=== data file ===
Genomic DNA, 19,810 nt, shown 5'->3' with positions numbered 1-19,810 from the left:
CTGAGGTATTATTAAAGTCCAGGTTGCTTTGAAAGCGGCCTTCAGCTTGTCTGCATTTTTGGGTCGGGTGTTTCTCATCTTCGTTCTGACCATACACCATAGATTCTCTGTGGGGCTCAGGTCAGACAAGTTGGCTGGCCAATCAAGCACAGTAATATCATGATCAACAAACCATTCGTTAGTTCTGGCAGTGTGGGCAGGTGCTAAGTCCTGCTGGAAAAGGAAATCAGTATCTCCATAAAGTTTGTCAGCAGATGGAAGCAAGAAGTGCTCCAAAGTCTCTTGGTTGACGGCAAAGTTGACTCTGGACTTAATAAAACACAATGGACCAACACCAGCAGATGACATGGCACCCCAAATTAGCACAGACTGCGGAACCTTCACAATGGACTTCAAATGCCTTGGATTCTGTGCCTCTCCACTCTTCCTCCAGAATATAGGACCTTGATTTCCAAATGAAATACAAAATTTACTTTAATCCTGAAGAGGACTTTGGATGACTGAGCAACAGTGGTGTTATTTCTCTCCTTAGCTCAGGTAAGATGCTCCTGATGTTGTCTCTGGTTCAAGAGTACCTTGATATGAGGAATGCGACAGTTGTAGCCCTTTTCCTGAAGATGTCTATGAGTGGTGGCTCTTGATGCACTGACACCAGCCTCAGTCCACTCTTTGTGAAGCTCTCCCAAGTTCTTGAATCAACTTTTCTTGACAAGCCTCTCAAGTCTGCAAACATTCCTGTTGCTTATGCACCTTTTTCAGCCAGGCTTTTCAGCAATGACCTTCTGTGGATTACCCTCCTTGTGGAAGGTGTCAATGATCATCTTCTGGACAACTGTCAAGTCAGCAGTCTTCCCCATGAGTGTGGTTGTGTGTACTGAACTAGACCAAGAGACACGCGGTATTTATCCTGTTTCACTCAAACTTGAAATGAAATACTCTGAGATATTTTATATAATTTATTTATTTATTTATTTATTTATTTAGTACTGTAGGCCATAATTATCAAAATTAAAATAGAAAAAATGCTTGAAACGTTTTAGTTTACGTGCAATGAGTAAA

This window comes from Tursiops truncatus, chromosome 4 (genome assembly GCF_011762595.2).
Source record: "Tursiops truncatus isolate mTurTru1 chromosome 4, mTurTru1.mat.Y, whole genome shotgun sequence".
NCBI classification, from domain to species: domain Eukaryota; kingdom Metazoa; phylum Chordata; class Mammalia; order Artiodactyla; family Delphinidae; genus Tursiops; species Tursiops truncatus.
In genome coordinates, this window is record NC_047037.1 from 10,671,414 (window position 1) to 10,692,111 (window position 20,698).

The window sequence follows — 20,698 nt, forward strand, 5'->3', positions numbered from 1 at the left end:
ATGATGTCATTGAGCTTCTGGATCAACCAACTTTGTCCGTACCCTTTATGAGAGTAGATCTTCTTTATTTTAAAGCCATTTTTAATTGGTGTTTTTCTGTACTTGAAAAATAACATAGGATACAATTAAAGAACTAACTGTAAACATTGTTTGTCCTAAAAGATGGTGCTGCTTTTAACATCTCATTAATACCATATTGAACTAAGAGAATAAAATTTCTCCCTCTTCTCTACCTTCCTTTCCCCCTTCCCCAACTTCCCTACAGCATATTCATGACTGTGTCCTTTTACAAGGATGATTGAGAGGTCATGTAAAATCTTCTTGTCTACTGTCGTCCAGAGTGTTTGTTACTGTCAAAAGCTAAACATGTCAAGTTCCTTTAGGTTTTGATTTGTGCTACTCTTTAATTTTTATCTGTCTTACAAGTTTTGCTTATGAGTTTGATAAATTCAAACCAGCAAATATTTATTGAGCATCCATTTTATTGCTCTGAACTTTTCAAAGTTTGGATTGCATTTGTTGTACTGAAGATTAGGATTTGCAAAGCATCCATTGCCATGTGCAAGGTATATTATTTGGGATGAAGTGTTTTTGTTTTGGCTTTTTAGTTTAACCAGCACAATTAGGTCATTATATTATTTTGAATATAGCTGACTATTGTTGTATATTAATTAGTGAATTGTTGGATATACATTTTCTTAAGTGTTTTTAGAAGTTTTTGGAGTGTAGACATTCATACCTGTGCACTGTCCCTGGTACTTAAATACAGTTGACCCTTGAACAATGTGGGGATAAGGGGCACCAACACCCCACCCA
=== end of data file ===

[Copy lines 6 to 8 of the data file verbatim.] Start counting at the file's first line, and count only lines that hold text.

In genome coordinates, this window is record NC_047037.1 from 10,671,414 (window position 1) to 10,692,111 (window position 20,698).

The window sequence follows — 20,698 nt, forward strand, 5'->3', positions numbered from 1 at the left end:
ATGATGTCATTGAGCTTCTGGATCAACCAACTTTGTCCGTACCCTTTATGAGAGTAGATCTTCTTTATTTTAAAGCCATTTTTAATTGGTGTTTTTCTGTACTTGAAAAATAACATAGGATACAATTAAAGAACTAACTGTAAACATTGTTTGTCCTAAAAGATGGTGCTGCTTTTAACATCTCATTAATACCATATTGAACTAAGAGAATAAAATTTCTCCCTCTTCTCTACCTTCCTTTCCCCCTTCCCCAACTTCCCTACAGCATATTCATGACTGTGTCCTTTTACAAGGATGATTGAGAGGTCATGTAAAATCTTCTTGTCTACTGTCGTCCAGAGTGTTTGTTACTGTCAAAAGCTAAACATGTCAAGTTCCTTTAGGTTTTGATTTGTGCTACTCTTTAATTTTTATCTGTCTTACAAGTTTTGCTTATGAGTTTGATAAATTCAAACCAGCAAATATTTATTGAGCATCCATTTTATTGCTCTGAACTTTTCAAAGTTTGGATTGCATTTGTTGTACTGAAGATTAGGATTTGCAAAGCATCCATTGCCATGTGCAAGGTATATTATTTGGGATGAAGTGTTTTTGTTTTGGCTTTTTAGTTTAACCAGCACAATTAGGTCATTATATTATTTTGAATATAGCTGACTATTGTTGTATATTAATTAGTGAATTGTTGGATATACATTTTCTTAAGTGTTTTTAGAAGTTTTTGGAGTGTAGACATTCATACCTGTGCACTGTCCCTGGTACTTAAATACAGTTGACCCTTGAACAATGTGGGGATAAGGGGCACCAACACCCCACCCA